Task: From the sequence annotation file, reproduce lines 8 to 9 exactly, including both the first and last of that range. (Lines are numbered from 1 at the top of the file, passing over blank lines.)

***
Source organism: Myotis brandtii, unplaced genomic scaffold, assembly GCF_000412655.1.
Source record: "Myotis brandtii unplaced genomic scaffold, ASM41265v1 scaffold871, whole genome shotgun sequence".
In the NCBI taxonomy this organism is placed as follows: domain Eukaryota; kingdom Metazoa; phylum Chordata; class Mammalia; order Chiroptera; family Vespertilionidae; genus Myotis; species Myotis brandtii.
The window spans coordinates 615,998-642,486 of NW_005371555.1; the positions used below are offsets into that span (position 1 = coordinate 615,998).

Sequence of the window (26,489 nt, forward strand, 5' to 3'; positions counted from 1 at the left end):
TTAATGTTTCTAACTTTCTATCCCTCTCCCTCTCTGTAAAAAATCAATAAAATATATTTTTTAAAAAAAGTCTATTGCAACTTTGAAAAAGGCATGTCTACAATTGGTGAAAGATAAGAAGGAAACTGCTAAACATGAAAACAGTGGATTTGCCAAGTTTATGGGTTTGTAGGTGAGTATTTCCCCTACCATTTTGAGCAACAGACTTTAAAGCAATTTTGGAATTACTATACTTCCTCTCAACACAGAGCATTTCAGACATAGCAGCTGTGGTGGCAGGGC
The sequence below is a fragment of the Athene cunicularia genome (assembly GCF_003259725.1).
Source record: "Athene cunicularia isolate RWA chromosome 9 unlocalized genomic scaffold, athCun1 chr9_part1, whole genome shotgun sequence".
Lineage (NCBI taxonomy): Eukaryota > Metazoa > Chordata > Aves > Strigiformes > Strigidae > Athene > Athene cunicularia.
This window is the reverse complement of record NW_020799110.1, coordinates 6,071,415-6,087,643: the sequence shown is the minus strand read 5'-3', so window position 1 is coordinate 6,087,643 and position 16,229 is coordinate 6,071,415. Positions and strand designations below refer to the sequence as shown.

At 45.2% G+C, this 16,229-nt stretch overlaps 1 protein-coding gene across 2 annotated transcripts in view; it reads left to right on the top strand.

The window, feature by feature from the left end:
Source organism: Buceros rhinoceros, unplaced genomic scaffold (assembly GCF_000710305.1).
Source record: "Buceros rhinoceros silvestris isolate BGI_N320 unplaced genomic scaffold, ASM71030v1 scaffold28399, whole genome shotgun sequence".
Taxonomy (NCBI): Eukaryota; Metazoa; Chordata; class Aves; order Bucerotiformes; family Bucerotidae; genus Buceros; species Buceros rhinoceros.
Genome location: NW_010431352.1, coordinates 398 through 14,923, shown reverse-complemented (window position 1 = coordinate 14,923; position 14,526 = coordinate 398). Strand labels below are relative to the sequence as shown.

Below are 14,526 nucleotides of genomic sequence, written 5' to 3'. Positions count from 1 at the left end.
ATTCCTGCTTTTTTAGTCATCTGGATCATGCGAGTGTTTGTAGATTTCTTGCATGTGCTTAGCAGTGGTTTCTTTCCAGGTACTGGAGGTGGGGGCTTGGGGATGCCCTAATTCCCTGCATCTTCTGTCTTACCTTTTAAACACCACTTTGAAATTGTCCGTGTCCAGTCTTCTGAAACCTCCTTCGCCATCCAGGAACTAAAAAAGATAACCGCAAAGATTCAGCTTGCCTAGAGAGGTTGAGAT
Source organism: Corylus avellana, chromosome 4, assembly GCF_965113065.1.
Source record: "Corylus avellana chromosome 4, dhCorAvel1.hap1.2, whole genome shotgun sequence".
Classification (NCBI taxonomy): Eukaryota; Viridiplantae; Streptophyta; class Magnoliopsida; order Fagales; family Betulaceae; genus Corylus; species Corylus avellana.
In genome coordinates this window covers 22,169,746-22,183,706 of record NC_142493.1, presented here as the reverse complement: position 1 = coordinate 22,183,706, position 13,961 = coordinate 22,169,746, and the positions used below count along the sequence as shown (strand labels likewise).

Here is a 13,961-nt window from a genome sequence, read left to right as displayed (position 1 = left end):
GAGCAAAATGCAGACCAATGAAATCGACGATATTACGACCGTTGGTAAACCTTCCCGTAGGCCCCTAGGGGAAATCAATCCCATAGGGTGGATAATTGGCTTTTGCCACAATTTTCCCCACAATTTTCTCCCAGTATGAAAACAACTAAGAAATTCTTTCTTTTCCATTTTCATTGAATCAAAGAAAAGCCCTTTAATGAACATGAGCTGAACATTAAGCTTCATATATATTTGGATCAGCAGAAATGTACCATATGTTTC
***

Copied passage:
Source record: "Athene cunicularia isolate RWA chromosome 9 unlocalized genomic scaffold, athCun1 chr9_part1, whole genome shotgun sequence".
Lineage (NCBI taxonomy): Eukaryota > Metazoa > Chordata > Aves > Strigiformes > Strigidae > Athene > Athene cunicularia.